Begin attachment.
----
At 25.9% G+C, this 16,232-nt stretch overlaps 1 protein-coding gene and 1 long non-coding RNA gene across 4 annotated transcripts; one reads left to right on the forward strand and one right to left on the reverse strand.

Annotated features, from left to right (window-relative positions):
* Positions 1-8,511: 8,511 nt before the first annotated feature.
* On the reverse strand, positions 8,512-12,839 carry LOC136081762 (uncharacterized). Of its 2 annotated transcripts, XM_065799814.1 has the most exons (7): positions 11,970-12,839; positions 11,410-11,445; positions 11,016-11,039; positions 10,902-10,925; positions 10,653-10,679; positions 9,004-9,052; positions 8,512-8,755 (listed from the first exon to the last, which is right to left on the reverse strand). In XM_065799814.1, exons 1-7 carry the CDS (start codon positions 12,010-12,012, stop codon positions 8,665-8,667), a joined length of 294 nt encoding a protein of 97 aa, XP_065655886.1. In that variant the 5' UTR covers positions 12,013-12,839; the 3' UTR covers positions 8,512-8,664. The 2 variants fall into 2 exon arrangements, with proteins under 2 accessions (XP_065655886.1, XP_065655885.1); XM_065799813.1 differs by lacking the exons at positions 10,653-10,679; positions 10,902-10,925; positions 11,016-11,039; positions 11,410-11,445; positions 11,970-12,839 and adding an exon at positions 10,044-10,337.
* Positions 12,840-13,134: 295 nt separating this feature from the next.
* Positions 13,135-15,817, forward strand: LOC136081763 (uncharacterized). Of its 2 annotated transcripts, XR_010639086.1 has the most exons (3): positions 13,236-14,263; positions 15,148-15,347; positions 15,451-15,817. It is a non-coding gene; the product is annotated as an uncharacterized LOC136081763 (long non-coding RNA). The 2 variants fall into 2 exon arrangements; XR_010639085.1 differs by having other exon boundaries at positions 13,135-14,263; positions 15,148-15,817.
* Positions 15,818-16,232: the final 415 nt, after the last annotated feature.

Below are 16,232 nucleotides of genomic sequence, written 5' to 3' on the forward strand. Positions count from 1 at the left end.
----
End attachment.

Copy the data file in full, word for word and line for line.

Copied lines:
At 25.9% G+C, this 16,232-nt stretch overlaps 1 protein-coding gene and 1 long non-coding RNA gene across 4 annotated transcripts; one reads left to right on the forward strand and one right to left on the reverse strand.

Annotated features, from left to right (window-relative positions):
* Positions 1-8,511: 8,511 nt before the first annotated feature.
* On the reverse strand, positions 8,512-12,839 carry LOC136081762 (uncharacterized). Of its 2 annotated transcripts, XM_065799814.1 has the most exons (7): positions 11,970-12,839; positions 11,410-11,445; positions 11,016-11,039; positions 10,902-10,925; positions 10,653-10,679; positions 9,004-9,052; positions 8,512-8,755 (listed from the first exon to the last, which is right to left on the reverse strand). In XM_065799814.1, exons 1-7 carry the CDS (start codon positions 12,010-12,012, stop codon positions 8,665-8,667), a joined length of 294 nt encoding a protein of 97 aa, XP_065655886.1. In that variant the 5' UTR covers positions 12,013-12,839; the 3' UTR covers positions 8,512-8,664. The 2 variants fall into 2 exon arrangements, with proteins under 2 accessions (XP_065655886.1, XP_065655885.1); XM_065799813.1 differs by lacking the exons at positions 10,653-10,679; positions 10,902-10,925; positions 11,016-11,039; positions 11,410-11,445; positions 11,970-12,839 and adding an exon at positions 10,044-10,337.
* Positions 12,840-13,134: 295 nt separating this feature from the next.
* Positions 13,135-15,817, forward strand: LOC136081763 (uncharacterized). Of its 2 annotated transcripts, XR_010639086.1 has the most exons (3): positions 13,236-14,263; positions 15,148-15,347; positions 15,451-15,817. It is a non-coding gene; the product is annotated as an uncharacterized LOC136081763 (long non-coding RNA). The 2 variants fall into 2 exon arrangements; XR_010639085.1 differs by having other exon boundaries at positions 13,135-14,263; positions 15,148-15,817.
* Positions 15,818-16,232: the final 415 nt, after the last annotated feature.

Below are 16,232 nucleotides of genomic sequence, written 5' to 3' on the forward strand. Positions count from 1 at the left end.